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Phase 2 of a new Britannia Beach Townhomes development is underway

All told, with combined phases, there will eventually be 73 townhomes, a heritage village and a commercial hub.

If you have driven by the Britannia Beach community lately, you will have noticed it is evolving. 

From its early days as a copper mine town to a residential area with a mine attraction to soon becoming a commercial hub and growing community anchored by Britannia Mine Museum, Britannia Beach has changed with the times. 

Currently, Phase 2 of a new Britannia Beach Townhomes development is underway. 

The project is built by Adera Development Corporation (Adera) and Macdonald Communities.

All told, with combined phases, there will eventually be 73 townhouses. 

This phase includes 20 two and three-bedroom plus den townhomes, ranging in size from 1,500 to 1,700 square feet. 

Ten of these are "‘end homes" with double car garages, and all homes come with outdoor patios. 

Half of the available homes during Phase 2 have rooftop decks with views of the Howe Sound.

Phase one has 30 units, two of which aren't yet available because they are display homes. 

Homeowners will be able to start moving into some of the units in 2023. 

"I would say that this whole project is going to be done by the end of 2024," said Eric Andreasen, Adera’s senior VP of sales. 

Maintaining heritage buildings

Also part of the project is a “heritage artisanal village.” The site’s historic older buildings are being restored and updated to modern standards and will eventually become part of a commercial hub. 

The hub will include a grocery store, brewery, restaurants, adventure tours, affordable daycare, bakeries, and a variety of other retail shops.

The heritage upgrades are time-consuming and detailed, as special care has to be taken with each element, including carefully replacing each window frame, Andreasen said. 

More development in the corridor?

Andreasen said he understands that the news of more development in the Sea to Sky may concern some locals, given the pace of growth in Squamish in recent years. 

In response, he notes that 73 homes are not that many, overall. 

He also notes that some buyers will be local residents. 

Two already are. 

“The first buyers at Britannia Beach, they’ve been waiting for this for like 20 years,” he said.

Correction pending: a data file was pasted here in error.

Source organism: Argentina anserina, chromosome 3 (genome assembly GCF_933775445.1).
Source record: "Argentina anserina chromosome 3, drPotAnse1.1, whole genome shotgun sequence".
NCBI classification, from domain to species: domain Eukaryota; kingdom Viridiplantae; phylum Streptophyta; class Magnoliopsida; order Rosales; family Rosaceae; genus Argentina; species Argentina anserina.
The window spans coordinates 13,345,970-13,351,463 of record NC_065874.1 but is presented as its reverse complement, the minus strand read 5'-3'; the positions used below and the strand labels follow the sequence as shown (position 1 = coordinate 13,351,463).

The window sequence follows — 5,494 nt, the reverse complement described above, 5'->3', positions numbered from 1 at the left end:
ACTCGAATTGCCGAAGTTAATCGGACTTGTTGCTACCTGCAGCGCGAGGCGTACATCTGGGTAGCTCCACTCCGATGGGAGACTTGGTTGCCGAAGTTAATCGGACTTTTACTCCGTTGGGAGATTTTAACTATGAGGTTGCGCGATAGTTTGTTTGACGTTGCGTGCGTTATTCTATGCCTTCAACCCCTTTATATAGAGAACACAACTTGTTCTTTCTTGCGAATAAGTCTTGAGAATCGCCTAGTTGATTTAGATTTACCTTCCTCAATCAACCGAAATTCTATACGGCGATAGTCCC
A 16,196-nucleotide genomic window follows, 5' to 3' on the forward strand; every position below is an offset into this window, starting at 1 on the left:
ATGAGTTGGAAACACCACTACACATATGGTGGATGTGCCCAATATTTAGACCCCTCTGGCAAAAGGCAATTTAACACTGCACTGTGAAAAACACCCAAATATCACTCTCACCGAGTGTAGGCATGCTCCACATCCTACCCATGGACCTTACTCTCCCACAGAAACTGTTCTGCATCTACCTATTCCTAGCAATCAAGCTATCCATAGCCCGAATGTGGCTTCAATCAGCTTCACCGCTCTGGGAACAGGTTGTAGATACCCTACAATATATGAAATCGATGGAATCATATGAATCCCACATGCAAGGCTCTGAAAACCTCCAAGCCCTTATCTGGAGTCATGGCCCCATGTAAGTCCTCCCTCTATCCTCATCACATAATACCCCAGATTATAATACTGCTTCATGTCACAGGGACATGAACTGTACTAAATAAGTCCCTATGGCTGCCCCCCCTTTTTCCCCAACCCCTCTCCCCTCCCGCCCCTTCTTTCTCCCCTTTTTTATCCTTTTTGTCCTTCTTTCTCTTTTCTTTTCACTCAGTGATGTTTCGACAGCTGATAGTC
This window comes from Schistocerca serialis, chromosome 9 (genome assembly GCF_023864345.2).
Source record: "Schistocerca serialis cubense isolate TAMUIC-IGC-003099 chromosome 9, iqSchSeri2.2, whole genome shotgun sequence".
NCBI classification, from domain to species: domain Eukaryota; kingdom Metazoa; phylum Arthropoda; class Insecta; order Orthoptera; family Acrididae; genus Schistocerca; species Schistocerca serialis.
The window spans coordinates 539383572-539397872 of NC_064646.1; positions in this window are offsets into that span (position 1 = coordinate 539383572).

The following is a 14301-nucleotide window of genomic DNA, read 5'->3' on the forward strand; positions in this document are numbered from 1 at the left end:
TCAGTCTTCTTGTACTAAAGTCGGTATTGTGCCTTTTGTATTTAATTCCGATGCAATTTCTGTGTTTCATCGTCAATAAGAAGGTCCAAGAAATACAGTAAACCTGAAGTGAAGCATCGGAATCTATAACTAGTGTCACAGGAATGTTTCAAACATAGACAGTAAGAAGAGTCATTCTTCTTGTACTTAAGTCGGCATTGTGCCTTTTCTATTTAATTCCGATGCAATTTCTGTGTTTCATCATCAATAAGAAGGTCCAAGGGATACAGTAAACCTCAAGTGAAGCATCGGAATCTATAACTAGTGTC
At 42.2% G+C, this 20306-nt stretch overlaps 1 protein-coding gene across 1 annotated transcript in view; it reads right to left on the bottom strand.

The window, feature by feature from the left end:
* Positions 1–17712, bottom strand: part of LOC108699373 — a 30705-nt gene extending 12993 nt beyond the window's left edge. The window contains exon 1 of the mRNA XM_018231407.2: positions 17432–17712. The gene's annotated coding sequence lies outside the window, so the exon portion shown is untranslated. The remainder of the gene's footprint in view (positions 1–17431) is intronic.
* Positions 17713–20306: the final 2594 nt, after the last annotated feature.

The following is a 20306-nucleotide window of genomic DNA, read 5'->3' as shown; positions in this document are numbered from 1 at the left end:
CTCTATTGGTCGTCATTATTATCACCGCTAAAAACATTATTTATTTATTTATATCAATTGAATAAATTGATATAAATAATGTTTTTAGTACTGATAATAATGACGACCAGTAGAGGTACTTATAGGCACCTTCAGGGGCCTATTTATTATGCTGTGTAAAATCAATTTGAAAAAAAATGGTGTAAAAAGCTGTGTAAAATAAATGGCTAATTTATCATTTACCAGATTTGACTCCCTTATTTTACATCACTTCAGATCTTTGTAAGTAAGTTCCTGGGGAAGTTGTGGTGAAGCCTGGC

"The interest again, is very strong. And it's from people that are from North Van to Whistler, the ones that are primarily interested that are buying. We've got a few people that have used to live in the neighbourhood, but the funny thing is, it's all people that are very familiar with that location. They want to be there. They've been waiting for a long, long time."

Sticker price

Each townhome will be priced in the $1-million range, depending on the size.

"For the size of home, it's a good value compared to anywhere in the Lower Mainland or the Vancouver area or even Surrey for that matter," Andreasen said. 

He said that the rising cost of homes in the increasingly sought-after corridor and beyond is a result of many factors. 

"The people that own the land in the first place charge more money for the land, and that just inherently gets passed on," he said, adding that rising construction costs and supply chain juggernauts have added to the sticker price of homes, too. 

"Costs are skyrocketing," he said. 

"It's not like it's a magic thing where the developers just grabbing all the money. The developers [are] trying to make a living, obviously, yeah, but the reality is, is that there's always a number of different elements that go into this whole process."

What about traffic?

Andreasen said he doesn’t think the townhomes or commercial hub will significantly increase traffic on the highway. 

He believes many of the folks stopping by to eat, drink or visit the shops will be those already going through the corridor to Squamish or Whistler. 

 "I think that people are going to Whistler will say, 'Hey, we're gonna stop at Britannia Beach.' And they might not leave Britannia Beach because…it'll be like its own little experience," he said. 

He also noted that folks who live in Britannia Beach now may not have to travel as much as there will be supplies nearby in the commercial hub. 

"You're going to have this revived and revitalized town that was original from the area that's been relocated and is going to serve as a commercial hub, which is part of…this serious attraction for the people not just in Britannia Beach, but in Britannia, and in the corridor itself."

To learn more, go to the project’s website.



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